with rattlesnakes and tarantulas.” It didn’t seem smart to me. But it was
easier to do because it was not a sexual scene. I wouldn’t be able to do a
nude sex scene. Campbell said it would be very discreet; it’ll be behind
things. But you know you have to do it because the IRS agent gets blown
out of the water seeing this woman just standing there, naked. It was
difficult, but I’m glad that ultimately I did do it.
No naked gardening in your
don’t do it here. I’m from the Midwest. My mom would find out somehow. I’m
from Northern Illinois. In a small town called Rochelle.
What were the challenges of this role?
Well you just have to do what’s on the page. It presented a lot of fun
opportunities to go to the garbage dump, into the garden and carry a big
battery over and slam it down—and I loved the clothes. They were
phenomenal because the costume designer got them from thrift stores. She
was fabulous. It felt authentic. The landscape was beautiful and just
hanging out there. Just all around.
It's great that as an older actress, you are
still getting some great roles. Why is that?
have no idea why it works that way. It’s just what comes out at a certain
time. For instance, if Oliver Stone hadn’t done Nixon at that time,
that was the right role for me at the right time. It just took me to a
level of notice within the industry. I look back and I’ve now done five
films within the last two years—Off the Map, The Notebook, Yes, Upside
of Anger and there’s The Bourne Supremacy. I haven’t worked for
several months now.
There’s a certain energy that you project...
just try and do the best with every role I get to do. Hopefully the
experience in itself is a good experience and people will want to work
Are you signed up for another Bourne film?
they decide to do and they write me in I am signed already yes.
Do you enjoy getting a balls out character like that one?
enjoyed the film. I enjoyed the genre and I loved the director. I loved
the other people working on it like Matt Damon. Really nice, really great
people. It was one of the hardest roles I’ve ever done. The language was
so unemotional it was almost impossible for me to memorize. They kept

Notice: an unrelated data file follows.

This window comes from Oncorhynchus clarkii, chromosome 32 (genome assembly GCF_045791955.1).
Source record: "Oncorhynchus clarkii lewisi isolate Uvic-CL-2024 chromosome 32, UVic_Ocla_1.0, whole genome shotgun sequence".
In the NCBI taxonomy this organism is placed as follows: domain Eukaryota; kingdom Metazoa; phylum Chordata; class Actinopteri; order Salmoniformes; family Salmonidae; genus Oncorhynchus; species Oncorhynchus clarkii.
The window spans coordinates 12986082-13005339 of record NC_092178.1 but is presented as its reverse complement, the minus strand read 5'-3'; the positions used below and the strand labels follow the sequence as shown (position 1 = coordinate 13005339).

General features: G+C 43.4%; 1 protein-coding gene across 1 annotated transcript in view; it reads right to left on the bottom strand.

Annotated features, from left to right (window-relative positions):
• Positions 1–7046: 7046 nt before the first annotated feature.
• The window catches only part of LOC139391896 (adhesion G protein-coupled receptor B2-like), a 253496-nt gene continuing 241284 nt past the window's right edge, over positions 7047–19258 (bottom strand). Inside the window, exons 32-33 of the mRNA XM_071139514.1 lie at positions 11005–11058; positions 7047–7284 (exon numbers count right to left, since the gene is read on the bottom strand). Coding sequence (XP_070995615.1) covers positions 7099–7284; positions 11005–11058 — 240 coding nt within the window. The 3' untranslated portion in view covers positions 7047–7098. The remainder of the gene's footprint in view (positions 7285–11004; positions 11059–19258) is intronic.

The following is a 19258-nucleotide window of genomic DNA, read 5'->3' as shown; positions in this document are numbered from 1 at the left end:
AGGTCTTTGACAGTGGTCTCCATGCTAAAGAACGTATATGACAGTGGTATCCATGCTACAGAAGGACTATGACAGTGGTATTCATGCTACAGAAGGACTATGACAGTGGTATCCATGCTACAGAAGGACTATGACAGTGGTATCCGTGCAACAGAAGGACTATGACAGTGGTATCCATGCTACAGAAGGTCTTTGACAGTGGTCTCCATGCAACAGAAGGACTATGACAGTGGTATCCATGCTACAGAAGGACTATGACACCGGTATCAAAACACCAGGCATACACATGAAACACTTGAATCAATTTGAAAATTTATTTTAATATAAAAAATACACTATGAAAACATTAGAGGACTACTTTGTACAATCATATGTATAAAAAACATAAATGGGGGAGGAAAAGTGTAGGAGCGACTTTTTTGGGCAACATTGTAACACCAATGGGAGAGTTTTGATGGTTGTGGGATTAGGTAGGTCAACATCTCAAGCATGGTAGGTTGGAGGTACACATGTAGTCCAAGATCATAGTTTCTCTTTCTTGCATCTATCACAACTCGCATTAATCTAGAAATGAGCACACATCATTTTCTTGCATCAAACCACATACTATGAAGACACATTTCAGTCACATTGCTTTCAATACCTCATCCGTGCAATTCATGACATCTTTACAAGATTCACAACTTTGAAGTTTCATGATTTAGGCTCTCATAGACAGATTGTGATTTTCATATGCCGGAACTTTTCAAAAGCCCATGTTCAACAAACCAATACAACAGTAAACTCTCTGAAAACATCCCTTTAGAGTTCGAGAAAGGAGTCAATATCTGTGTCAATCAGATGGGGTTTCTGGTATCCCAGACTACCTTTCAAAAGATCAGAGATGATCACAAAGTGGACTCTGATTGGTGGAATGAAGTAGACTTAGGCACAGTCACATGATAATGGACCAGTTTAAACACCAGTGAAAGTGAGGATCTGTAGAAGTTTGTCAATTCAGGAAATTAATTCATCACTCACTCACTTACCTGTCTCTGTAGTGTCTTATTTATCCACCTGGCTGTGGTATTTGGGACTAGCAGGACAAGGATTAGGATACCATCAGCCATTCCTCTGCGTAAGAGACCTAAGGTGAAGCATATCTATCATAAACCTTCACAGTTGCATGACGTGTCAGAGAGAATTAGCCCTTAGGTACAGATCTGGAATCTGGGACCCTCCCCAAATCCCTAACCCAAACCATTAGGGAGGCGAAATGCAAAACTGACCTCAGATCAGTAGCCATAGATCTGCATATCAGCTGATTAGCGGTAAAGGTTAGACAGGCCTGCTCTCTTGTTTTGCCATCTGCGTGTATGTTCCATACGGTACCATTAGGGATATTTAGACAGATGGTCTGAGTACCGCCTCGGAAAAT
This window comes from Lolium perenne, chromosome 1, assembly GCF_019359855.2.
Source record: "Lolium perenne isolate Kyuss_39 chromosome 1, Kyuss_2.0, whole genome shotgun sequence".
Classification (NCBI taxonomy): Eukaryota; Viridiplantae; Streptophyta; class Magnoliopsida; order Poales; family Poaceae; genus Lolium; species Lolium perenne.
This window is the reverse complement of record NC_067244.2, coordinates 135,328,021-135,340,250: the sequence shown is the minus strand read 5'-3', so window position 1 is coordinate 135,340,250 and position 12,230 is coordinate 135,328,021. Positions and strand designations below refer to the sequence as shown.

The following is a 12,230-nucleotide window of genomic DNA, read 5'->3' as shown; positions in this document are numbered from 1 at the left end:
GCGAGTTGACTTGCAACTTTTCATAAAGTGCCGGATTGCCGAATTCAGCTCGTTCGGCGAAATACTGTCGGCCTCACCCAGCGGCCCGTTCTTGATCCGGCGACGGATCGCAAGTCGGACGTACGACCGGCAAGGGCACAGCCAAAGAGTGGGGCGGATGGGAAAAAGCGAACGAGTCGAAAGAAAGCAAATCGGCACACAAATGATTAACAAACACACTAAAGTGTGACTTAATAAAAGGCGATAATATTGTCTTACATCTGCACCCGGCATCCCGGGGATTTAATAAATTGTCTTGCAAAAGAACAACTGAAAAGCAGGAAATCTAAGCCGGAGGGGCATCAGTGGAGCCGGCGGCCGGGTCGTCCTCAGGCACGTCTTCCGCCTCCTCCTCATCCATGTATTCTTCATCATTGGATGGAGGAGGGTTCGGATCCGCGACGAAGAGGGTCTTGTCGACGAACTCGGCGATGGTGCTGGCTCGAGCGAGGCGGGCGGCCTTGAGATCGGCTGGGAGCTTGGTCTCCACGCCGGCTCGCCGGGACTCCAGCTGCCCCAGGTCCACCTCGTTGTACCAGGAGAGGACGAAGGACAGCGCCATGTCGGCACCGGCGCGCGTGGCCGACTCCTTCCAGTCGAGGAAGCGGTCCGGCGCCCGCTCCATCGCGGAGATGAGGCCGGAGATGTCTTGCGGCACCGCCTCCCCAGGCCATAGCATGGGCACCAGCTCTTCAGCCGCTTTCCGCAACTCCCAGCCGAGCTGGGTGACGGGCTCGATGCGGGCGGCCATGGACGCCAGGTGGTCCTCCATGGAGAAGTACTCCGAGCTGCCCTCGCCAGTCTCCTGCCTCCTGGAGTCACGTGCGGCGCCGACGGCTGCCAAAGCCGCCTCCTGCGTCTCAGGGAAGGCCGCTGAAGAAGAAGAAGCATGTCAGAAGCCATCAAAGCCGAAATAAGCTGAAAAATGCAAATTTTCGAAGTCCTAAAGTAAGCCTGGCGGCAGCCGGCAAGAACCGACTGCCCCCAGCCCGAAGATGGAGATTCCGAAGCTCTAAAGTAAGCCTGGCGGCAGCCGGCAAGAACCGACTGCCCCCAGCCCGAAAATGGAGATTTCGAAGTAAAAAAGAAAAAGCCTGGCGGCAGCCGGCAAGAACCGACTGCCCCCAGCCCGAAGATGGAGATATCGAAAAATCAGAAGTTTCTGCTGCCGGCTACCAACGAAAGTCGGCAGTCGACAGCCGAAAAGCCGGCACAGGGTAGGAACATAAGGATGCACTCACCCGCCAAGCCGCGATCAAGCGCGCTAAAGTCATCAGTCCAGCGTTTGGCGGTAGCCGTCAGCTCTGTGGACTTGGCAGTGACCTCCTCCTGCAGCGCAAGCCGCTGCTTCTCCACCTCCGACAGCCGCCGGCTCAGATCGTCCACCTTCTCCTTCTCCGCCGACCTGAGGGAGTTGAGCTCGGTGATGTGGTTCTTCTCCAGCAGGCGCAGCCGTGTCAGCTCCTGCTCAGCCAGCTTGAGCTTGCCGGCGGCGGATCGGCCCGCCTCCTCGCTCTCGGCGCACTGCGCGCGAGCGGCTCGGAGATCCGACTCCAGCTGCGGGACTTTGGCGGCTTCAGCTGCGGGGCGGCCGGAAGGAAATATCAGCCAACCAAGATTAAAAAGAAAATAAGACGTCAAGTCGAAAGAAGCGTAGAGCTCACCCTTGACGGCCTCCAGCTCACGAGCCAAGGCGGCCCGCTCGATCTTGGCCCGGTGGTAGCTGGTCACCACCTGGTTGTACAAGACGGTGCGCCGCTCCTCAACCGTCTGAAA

changing the script as well. It would be lunch and then it would be like
here are 4 more pages. We’re going to shoot this after lunch. That kind of
dialogue is like memorizing the phone book. When its not overtly emotional
its hard. The lines would just go out of my head! It was like “uplink the
satellite on precinct 3.” It was a good challenge.
you feel any pressure to prove yourself to other actresses?
there is equal footing, Valentina [de Angelis, who plays here daughter in
Off The Map] included. She was so prepared, so smart. Her mother
wasn’t even on the set. Her mother is fabulous. She has a wonderful
family. She was so self possessed she would say “mom can you stay back in
the trailer?” and mom would be like “yeah ok.”
She was there she knew her lines. She had more
lines than any of us in the whole film. She had longer hours. There’s an
unselfish consciousness of younger people too. I think that the older you
get you have to watch that. I think that when you work with the older
actors I look for them to teach me something on how to stay open.
Do you ever want to go back to theatre?
No. I did a lot of theatre in my younger life in my ‘20s and I loved it so
much. But I prefer working in film these days. But part of it is that its
really hard work. Every day you got to go. Everyday. I remember shooting a
really emotional scene in the crucible and I came home and I said thank
god I’m not doing this in a play because you’d have to do it every night.
It’s very demanding.
Are there things you want to do other than acting?
I have been
co-producing for a couple of years that hopefully will get done at some
point. It’s called Pushers Needed.
It’s about a group of working class Irish women who live in Dublin
who get to go to Lords with the church and they push the wheel chairs of
the cripples who go and get cured. It’s a comedy written and directed by a
guy named Jimmy Smallhorn. And I’ve got wonderful actresses who want to do
it if the planets aligned and the money and their schedules. Maggie Smith
and Kathy Bates want to do it and Claire Danes too. But it’s hard to